12 more unfunded community projects added to draft CIP

By Sam Borsato - @BorsatoSam on Twitter
May 18, 2017 - 6:57pm Updated: May 19, 2017 - 2:46pm
Lethbridge New Now
Council has just over $62-million over the ten year context. However, it is shown how a possible decrease in MSI grants could affect how council can fund capital projects in the future.
Council has just over $62-million over the ten year context. However, it is shown how a possible decrease in MSI grants could affect how council can fund capital projects in the future. City of Lethbridge

LETHBRIDGE - Another 18 unfunded community projects went through the Capital Improvement Program (CIP) process Thursday (May 18), during the fourth day of deliberations.

Lethbridge City Council, sitting as finance committee with Councillor Liz Iwaskiw as chair, has just three projects left to debate on Friday (May 19), starting at 9:00 a.m. Residents are welcome to attend the final meeting at City Hall, or watch the live stream online. The draft document with detailed project sheets (referenced below with project numbers) is available on the City of Lethbridge website.

Finance committee has used this week (May 15-19) to prepare the first four years of the 2018-2027 CIP, which could be forwarded to Council as early as next Tuesday (May 23) for final approval.

There is more than $62-million in unrestricted funds over the entire 10-year context to finance unfunded projects. But $51.7-million is available within the next four-year window that current Council members will be approving (shown in chart above).

However, Garth Sherwin, city manager, explained during the first CIP meeting (May 15) that the provincial Municipal Sustainability Initiative (MSI) will be coming to an end around 2021.

This draft budget is being prepared under the assumption that a replacement program will be introduced by the provincial government for 2022-2027 at current funding levels. When MSI replacement "shadow funding" is used for projects in those years, a subsequent council will be responsible for approving and committing to those projects once an announcement for a replacement program has been made.

The following 12 projects were added to the draft 2018-2027 CIP during Thursday’s (May 18) debates:

 - $9.03-million in 2018 for 3 Avenue South reconstruction from 4 Street to 8 Street (project D-31);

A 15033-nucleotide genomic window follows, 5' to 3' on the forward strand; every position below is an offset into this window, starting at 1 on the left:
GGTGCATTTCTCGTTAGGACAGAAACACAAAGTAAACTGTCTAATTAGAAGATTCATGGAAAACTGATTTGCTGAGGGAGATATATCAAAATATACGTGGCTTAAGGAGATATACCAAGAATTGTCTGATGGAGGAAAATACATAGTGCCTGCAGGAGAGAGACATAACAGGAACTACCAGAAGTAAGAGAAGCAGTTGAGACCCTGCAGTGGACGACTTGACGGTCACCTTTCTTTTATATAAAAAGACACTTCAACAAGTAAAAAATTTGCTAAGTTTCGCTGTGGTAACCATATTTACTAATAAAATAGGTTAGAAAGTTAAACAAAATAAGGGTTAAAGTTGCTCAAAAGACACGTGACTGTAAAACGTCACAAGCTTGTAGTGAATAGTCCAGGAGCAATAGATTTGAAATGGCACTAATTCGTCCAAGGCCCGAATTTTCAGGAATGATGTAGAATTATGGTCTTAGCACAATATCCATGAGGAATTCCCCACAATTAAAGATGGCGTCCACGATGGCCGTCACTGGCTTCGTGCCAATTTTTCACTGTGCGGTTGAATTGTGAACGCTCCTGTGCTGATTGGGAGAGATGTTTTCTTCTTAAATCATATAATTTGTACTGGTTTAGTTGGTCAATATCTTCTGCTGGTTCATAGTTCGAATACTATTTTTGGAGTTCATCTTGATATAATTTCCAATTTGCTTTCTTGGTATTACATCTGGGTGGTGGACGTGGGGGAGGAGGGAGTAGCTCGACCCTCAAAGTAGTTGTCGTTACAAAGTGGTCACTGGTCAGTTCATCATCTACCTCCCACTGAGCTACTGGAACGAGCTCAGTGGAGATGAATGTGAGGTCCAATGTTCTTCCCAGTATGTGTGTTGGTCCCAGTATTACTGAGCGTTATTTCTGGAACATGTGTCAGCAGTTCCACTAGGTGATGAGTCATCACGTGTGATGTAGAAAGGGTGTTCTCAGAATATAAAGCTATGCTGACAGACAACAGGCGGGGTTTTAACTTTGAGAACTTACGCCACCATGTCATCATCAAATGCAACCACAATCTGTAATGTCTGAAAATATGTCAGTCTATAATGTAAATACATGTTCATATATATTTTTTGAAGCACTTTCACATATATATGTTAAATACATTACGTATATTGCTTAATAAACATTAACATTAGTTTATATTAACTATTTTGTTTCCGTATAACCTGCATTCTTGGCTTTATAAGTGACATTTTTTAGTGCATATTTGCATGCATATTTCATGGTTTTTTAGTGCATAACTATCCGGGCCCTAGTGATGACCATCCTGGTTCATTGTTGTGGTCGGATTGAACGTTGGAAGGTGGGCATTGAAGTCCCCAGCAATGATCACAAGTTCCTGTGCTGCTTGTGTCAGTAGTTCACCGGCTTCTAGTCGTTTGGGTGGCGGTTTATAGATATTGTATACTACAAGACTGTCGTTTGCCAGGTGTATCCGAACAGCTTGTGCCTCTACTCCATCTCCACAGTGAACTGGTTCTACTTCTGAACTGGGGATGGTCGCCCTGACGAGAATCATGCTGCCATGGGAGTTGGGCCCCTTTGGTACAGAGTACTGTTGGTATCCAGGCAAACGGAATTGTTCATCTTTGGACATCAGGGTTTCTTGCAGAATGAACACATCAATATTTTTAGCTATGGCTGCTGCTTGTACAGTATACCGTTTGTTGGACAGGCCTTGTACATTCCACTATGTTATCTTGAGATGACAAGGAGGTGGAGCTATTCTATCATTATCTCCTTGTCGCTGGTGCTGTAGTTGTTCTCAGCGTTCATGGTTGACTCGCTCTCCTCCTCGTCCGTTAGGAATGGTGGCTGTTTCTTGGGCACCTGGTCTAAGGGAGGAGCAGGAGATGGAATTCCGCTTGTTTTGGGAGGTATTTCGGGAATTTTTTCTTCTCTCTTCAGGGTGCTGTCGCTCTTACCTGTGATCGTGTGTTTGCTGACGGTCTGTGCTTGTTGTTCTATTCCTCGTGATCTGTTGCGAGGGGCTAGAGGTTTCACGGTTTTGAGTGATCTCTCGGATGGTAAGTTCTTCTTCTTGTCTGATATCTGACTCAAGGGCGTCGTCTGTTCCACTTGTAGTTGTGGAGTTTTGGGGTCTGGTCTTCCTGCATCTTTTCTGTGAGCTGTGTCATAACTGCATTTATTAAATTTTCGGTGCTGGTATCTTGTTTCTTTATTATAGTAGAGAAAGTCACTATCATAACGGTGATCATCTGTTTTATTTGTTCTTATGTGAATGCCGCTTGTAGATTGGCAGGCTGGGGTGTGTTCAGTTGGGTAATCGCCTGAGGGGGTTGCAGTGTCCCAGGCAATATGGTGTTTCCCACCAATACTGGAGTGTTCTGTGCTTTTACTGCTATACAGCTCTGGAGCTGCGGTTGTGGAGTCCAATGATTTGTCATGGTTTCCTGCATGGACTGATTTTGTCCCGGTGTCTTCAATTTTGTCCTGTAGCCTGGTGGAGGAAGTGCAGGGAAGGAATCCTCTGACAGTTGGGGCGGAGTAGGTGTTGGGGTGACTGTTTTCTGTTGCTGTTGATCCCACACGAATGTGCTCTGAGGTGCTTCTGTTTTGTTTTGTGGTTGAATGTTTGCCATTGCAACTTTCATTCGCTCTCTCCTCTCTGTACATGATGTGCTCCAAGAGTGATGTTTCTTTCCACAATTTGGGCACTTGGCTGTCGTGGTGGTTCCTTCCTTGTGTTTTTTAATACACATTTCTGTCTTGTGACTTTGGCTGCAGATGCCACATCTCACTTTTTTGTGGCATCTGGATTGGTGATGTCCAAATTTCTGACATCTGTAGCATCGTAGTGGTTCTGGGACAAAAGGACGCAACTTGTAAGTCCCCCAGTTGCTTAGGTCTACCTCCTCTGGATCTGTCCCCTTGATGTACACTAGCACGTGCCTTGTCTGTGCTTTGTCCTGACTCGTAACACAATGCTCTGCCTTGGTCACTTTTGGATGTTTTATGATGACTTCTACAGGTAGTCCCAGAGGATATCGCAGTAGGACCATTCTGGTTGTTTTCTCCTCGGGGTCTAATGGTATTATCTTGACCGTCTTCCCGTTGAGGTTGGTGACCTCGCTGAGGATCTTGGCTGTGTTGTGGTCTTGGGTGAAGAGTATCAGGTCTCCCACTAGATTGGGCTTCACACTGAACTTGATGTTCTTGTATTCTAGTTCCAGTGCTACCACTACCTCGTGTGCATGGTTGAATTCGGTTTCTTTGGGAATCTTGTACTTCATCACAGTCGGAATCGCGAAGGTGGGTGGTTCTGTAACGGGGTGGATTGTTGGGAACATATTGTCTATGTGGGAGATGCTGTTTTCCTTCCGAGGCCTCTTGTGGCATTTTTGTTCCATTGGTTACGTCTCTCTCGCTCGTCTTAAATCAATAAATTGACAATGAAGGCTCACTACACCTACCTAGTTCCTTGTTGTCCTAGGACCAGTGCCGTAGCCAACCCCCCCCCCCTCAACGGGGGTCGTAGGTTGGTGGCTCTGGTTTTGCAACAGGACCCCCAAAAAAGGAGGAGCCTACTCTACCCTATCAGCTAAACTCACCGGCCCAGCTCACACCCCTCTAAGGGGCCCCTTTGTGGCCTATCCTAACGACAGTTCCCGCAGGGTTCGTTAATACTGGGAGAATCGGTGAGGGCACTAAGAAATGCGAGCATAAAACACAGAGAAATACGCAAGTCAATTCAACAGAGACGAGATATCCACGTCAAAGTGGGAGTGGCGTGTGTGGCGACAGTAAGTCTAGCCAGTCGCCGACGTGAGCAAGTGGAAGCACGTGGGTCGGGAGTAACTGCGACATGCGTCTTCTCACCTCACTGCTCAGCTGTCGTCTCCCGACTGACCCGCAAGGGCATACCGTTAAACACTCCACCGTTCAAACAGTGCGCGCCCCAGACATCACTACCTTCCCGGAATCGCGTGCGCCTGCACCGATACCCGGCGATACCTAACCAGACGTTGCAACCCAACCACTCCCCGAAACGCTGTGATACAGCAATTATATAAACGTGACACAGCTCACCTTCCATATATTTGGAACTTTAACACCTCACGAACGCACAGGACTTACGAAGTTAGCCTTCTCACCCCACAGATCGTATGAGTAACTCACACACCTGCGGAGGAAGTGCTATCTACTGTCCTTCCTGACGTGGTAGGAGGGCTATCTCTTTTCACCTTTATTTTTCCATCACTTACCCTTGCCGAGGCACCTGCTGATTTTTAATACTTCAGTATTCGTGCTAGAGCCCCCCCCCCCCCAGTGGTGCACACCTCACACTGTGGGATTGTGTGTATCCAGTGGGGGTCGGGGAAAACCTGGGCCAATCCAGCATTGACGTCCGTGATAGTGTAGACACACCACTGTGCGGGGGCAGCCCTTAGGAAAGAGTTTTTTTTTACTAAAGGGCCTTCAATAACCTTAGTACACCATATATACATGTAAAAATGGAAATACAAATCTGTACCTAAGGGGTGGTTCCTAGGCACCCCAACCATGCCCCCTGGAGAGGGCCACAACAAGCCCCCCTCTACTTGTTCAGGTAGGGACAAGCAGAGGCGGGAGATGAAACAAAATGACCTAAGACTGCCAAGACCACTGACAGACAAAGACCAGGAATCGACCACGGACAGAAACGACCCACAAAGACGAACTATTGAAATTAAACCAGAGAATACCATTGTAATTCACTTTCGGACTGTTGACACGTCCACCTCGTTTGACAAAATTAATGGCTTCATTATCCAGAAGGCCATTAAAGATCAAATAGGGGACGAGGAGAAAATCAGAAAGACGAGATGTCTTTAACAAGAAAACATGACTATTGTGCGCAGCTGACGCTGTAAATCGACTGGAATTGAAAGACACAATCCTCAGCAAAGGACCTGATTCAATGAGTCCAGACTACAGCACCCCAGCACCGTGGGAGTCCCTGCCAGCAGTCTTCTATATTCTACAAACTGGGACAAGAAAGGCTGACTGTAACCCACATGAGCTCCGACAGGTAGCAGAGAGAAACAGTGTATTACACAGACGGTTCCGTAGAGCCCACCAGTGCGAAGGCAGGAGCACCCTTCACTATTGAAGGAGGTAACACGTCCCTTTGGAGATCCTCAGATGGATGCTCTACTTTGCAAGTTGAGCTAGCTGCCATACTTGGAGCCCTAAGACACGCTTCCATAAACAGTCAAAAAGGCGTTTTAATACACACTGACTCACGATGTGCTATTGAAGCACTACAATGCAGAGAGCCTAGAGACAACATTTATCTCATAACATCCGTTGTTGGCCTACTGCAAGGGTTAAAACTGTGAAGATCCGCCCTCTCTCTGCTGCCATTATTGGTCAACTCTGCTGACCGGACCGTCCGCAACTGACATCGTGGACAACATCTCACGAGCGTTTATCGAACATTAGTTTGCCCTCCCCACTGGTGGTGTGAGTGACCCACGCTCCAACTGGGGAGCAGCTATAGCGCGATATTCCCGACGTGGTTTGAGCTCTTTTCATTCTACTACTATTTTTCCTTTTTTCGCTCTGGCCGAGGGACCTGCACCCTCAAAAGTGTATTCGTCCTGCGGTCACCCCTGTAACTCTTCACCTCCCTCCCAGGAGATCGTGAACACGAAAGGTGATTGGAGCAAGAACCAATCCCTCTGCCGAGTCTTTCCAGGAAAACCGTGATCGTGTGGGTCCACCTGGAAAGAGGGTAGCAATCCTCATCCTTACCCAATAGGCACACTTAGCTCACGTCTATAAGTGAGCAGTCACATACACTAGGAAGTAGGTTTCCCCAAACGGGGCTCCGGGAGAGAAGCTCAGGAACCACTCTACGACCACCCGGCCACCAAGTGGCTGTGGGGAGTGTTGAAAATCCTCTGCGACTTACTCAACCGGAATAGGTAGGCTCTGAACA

- $273,000 in 2018 for planning and $2.567-million in 2019 to construct a multi-purpose community facility at the Nikka Yuko Japanese Gardens (project D-32);

- $208,000 in the first four years for heating, ventilation and air conditioning upgrades and $725,000 in “shadow funding” for the remaining expansion costs at the Crossings library in 2022 (project D-34);

- $6.6-million in 2019 to add amenities at Legacy Park (project D-35);

- $9.03-million in “shadow funding” to relocate fire station three to 16 Avenue South and create a 911 back up to start in 2022 (project D-36);

- $1.754-million in 2018, $4.095-million in 2019 and $3.951-million in 2020 to build a new fire station in the southern end of the city’s west side (project D- 37);

- $9.8-million in “shadow funding” for Yates Memorial Centre enhancements to start in 2022 (project D-40);

- $300,000 in 2018 for a concept design and $1.9-million in 2022 to carry out a 3 Avenue South beautification from Stafford Drive to Mayor Magrath Drive (project D-41);

- $1-million to begin 4 Avenue South enhancements from 5 Street to 7 Street in 2019, with patio bump outs available throughout the downtown (project D-42);

- $30-million in “shadow funding” to replace the Civic and Adams ice centres with a twin arena starting in 2024 (project D-45);

- $2.2-million in “shadow funding” to plan and build an administrative building at the Royal View Memorial cemetery starting in 2025 (project D-46); and

- $240,000 in 2018 for planning and $2.46-million in 2019 for multiple enhancements at the Southern Alberta Art Gallery (SAAG) (project D-47).

A $425,000 multi-use sports court in the Fairmont neighbourhood (project D-30) was swiftly defeated at the start of the meeting by a 4-4 vote. Councillor Blaine Hyggen recused himself from the decision noting that he lives in the area.

The highly criticized $3.35-million Whoop Up Drive cycle escalator (project D-33) was unanimously defeated by Council members -- including Councillor Jeff Coffman who sponsored the project -- in a comically fast decision. A $1.3-million proposal to put up four downtown gateways (project D-38) and several community gateways at Lethbridge’s major entrances (project D-39) for a total of $1.9-million were also voted down.

The final two projects that didn’t make it into the draft 2018-2027 CIP were a 5 Street South reconstruction from 1 Avenue to 6 Avenue (project D-43) for a total cost of $12.6-million, and $5-million for two multi-sport all weather fields (project D-44).

As noted a number of times throughout Wednesday’s (May 17) meeting, any project can be brought back to the table before the final budget is approved by Council.
 

10 year CIP ready for final approval; what made it into the budget, what didn’t

Join the Discussion

We are happy to provide a forum for commenting and discussion. Please respect and abide by the house rules: Keep it clean, keep it civil, keep it truthful, stay on topic, be responsible, share your knowledge, and please suggest removal of comments that violate these standards. See full commenting rules.